And hello from I-81S today, en route to Knoxville for the week. I’ve spent the last ~2 weeks trying to catch up on the backlog of emails and new investments. Now it’s time to get back in the saddle…
The investor-founder relationship is full of asymmetries.
The founder sees her own deal while the investor sees hundreds of deals (sometimes per month). The founder is pushing their own deal along while the investor tries to keep up with previous investments while pushing new ones through. You get the point.
The art of the follow-up is tricky. For founders trying to gain (or re-gain) the attention of investors, you need to create FOMO and greed without being pushy, needy or worse. (Easy, right?)
If you walk into a VC meeting without knowing the size of their latest fund, you’re setting yourself up to fail.
Businesses return funds, not ideas.
If you’re convinced that you can’t build a business without getting an investor onboard, you’ve clearly been reading the wrong things.
Venture capital is a tool, not a milestone, for all businesses.
Defining traction is hard because every business is different. In the context of VC, it’s important to recognize that the rate of traction increase is the most important thing.
If there was a list of things I’ve been thinking but haven’t had the chance to write about, this would be it.
Having driven nearly 25,000 miles around the US and Canada this year (with another ~5,000 to go before the end of the year), there’s no doubt that the number of startups — especially fundable ones — is increasing everywhere. Sure, there’s a lot of noise to deal with as an investor but that’s part of the gig regardless of where you’re based.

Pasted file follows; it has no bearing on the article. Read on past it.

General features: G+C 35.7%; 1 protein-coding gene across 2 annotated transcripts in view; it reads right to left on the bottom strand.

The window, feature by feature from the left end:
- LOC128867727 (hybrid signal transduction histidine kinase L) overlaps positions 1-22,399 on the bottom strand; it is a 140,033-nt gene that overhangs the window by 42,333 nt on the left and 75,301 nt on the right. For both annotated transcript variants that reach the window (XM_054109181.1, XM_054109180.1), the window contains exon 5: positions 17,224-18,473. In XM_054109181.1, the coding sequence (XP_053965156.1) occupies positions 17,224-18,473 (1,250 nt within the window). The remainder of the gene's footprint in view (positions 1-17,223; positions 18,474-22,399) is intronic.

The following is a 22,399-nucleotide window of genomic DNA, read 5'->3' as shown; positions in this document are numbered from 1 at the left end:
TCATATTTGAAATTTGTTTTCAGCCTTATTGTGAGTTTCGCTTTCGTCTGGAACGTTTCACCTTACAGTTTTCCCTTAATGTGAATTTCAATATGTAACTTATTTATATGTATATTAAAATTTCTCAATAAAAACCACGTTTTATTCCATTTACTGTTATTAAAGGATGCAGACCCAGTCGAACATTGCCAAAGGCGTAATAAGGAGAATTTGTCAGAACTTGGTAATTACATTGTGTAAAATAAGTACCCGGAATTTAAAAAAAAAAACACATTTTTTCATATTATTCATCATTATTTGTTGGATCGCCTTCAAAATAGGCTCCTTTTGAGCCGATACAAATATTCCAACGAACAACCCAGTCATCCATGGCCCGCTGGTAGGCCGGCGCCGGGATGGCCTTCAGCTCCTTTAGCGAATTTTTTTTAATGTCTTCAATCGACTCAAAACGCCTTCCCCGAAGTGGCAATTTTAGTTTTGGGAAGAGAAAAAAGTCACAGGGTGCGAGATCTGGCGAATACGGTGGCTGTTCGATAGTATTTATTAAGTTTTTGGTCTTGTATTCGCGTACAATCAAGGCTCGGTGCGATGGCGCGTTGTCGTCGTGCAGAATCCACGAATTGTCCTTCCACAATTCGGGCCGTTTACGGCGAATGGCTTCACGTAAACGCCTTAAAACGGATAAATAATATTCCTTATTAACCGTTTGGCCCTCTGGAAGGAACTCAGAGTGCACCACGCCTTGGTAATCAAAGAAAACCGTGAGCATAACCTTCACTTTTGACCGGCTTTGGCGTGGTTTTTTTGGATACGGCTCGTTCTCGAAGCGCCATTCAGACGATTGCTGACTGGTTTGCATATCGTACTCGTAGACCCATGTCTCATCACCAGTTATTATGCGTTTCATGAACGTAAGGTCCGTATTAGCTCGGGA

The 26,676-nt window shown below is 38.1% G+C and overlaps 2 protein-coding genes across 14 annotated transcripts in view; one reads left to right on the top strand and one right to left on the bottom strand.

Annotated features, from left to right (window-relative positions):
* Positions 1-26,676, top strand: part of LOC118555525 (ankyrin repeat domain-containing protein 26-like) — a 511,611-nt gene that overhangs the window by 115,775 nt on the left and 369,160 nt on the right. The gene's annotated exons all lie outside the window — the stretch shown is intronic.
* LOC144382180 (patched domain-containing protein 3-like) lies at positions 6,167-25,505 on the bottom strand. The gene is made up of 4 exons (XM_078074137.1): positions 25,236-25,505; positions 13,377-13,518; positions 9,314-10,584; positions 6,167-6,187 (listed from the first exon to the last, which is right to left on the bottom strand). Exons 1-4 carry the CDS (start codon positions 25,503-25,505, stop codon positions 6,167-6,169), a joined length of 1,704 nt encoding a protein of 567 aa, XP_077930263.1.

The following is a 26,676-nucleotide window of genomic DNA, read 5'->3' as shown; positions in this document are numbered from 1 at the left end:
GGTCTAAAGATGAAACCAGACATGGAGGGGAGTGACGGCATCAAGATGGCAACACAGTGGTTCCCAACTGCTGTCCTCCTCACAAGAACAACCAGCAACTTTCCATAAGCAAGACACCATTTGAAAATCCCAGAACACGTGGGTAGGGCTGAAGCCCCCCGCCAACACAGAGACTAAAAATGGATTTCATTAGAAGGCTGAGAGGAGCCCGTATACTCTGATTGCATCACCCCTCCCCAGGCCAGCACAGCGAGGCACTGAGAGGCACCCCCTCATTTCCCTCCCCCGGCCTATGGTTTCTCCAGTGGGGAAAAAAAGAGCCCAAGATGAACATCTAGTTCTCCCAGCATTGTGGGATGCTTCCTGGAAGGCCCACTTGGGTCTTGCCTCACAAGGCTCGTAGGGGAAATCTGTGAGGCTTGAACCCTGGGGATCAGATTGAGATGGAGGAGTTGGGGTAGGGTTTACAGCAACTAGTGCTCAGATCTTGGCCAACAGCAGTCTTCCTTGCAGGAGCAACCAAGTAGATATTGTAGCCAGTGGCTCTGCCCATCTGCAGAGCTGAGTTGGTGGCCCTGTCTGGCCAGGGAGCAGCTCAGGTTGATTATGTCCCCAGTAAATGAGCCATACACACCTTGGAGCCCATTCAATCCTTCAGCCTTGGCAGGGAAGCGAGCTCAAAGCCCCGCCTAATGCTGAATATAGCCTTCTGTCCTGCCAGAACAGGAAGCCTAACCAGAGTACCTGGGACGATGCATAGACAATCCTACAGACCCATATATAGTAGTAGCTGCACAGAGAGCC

I’m not sure that every other investor is going to be willing to buy a RV and drive around but I do think we’ll see more VC firms sending associates and venture partners out to demo days and tech events throughout the Midwest over the next 3-5 years.
Note: if you run an accelerator, manage a fund or are an active angel investor anywhere in the Midwest, your goal ought to be to become the most visible investor within a ~500 mile radius. Don’t worry about your home town or backyard.
OK, first things first, I have an iPhone 6 Plus and I think I’m going to keep it for now. #oldschool
We’ve got an Amazon Echo in the Airstream (and one in the apartment back in DC). Alexa isn’t perfect but, compared to Siri, she’s wayyyyyy better/smarter/faster.
I find the current version of Siri, as compared to Alexa, to be frustrating to use. Half the time I use Siri with my iPhone or Apple TV, she doesn’t understand the request. The rest of the time, the lag is so annoying that I choose not to use Siri at all.
I agree with the idea that AirPods may be the first “mainstream” product that could push us into voice computing but Apple’s got a long way to go with Siri.
Sometimes I get the impression that founders think that raising money is a matter of being in the right place at the right time. Or saying the right thing to the right investor. Or something else related to luck.
Raising money is a process. And, like any process, it requires a funnel. If you want to raise money, you better be ready to talk to a lot of people along the way.
Having made this mistake in my own companies in the past: keep your team small and your burn rate ultra-low until you find PMF.
Whether you realize it or not, you’ll never have true job security unless you think of yourself as an entrepreneur rather than an employee, manager or whatever other title you might have currently.